.Duration = DEFAULT_LENGTH
             .Start = DateAdd("n", START_OFFSET, .Start)
        End If
        End With
    End If
End Sub

Private Sub olkApt_Unload()
    Set olkApt = Nothing
End Sub

Private Sub olkIns_NewInspector(ByVal Inspector As Inspector)
    If Inspector.CurrentItem.Class = olAppointment Then
        Set olkApt = Inspector.CurrentItem
        With olkApt
            If .CreationTime = #1/1/4501# Then
                .Start = DateAdd("n", START_OFFSET, .Start)
                .Duration = DEFAULT_LENGTH
            End If
        End With
    End If
End Sub

OK, now you have your code imported. To change the defaults for meeting duration or offset time, simply change either or both of the Const values at the top of the code. You’ll need to restart Outlook for these changes to take effect.

There are a few steps to go through now:clip_image008

  • Click the floppy disk icon on the top left of the toolbar to save your changes, then close the Visual Basic for Applications window down.
  • In Outlook 2013, go into File / Options / Trust Center, then click the Trust Center Settings button.
  • Now, go into Macro Settings and change from the default of “Notifications for digitally signed macros, all other macros disabled” to “Notifications for all macros”

clip_image009

clip_image011

Now close Outlook entirely, and restart it – you’ll get a prompt to Enable Macros – this is unavoidable, sadly, but it will only happen when you first launch Outlook. Assuming you actually want this code to run, choose Enable Macros.

Now, what happens is whenever you create a new appointment, the Macro you’ve just installed will jump on it and set the start and duration times as appropriate. If you need to change the defaults, simply go back into the VB code as above, edit the values in clsMeeting, save the whole shebang and restart Outlook again. If you don’t want the code to run any more, go back into Trust Center and change the Macro settings back to the previous value.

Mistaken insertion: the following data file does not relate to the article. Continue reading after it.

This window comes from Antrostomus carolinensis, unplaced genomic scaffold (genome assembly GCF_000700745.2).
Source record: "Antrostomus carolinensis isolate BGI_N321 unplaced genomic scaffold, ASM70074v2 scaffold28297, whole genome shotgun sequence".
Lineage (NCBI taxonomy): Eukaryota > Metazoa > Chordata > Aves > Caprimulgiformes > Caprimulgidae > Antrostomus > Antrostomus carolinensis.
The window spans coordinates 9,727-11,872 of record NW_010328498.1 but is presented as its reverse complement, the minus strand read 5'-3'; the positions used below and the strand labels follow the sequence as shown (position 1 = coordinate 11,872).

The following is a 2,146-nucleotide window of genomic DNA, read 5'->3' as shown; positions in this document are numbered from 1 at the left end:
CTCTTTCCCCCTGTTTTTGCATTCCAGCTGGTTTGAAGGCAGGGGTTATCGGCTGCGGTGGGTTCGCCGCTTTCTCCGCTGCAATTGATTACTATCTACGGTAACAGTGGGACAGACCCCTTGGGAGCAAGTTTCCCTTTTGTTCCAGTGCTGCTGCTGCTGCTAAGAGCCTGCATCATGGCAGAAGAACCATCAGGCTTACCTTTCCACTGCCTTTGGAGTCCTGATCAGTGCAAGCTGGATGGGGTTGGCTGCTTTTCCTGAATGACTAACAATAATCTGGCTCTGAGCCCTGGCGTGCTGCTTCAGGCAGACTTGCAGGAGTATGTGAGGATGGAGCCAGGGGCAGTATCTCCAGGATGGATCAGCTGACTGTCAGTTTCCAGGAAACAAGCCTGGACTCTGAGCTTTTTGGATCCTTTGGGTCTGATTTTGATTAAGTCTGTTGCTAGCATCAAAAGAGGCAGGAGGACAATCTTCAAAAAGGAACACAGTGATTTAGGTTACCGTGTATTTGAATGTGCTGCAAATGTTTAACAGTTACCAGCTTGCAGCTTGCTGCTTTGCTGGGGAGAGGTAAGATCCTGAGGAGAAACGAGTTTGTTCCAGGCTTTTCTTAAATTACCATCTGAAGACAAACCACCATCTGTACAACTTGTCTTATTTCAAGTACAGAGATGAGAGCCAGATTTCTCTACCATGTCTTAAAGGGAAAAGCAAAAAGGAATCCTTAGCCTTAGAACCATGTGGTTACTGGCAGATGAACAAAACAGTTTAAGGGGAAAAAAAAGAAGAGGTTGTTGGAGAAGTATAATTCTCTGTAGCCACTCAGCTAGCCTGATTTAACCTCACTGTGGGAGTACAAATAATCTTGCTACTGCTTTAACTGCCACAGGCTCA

Comments (23)

  1. rob says:

    How do I remove this if I want to go back to the default?

    1. EwanD says:

      Try just going back into the Visual Basic editor and remove the code you pasted in above…

  2. Amy Darragh says:

    This was awesome. Thanks. The code put me off but the instructions were quick and simple to follow. Now to test it out and customise the times as need be. It would be great to have two options … a 20 minute option for (a 30 min time slot) and a your ‘default’ option of 45 minutes … in a one hour slot.

  3. Elizabeth says:

    This is great! I used it for Outlook 2016. Thanks so very much!!!

  4. JP says:

    Is it possible to control this by GP?

  5. Jeff says:

    Awesome!

  6. Cory says:

    This is fantastic! Thank you!

    I had another question on deployment options – is there a way I can automate this code and macro process? I want to do an entire office of 50 people but doing one by one like this may make it impractical.

    Any thoughts?

  7. Lina says:

    Amasing, thanks! 🙂

  8. Christian says:

    Hi Ewan,

    This is the best solution I have found yet, and it works as you intended – of course I suppose……;-)…….but what about the time “chunks” available, when clicking on the drop down box regarding end time, this is still defaulting to 30min. 1 hour 1.30h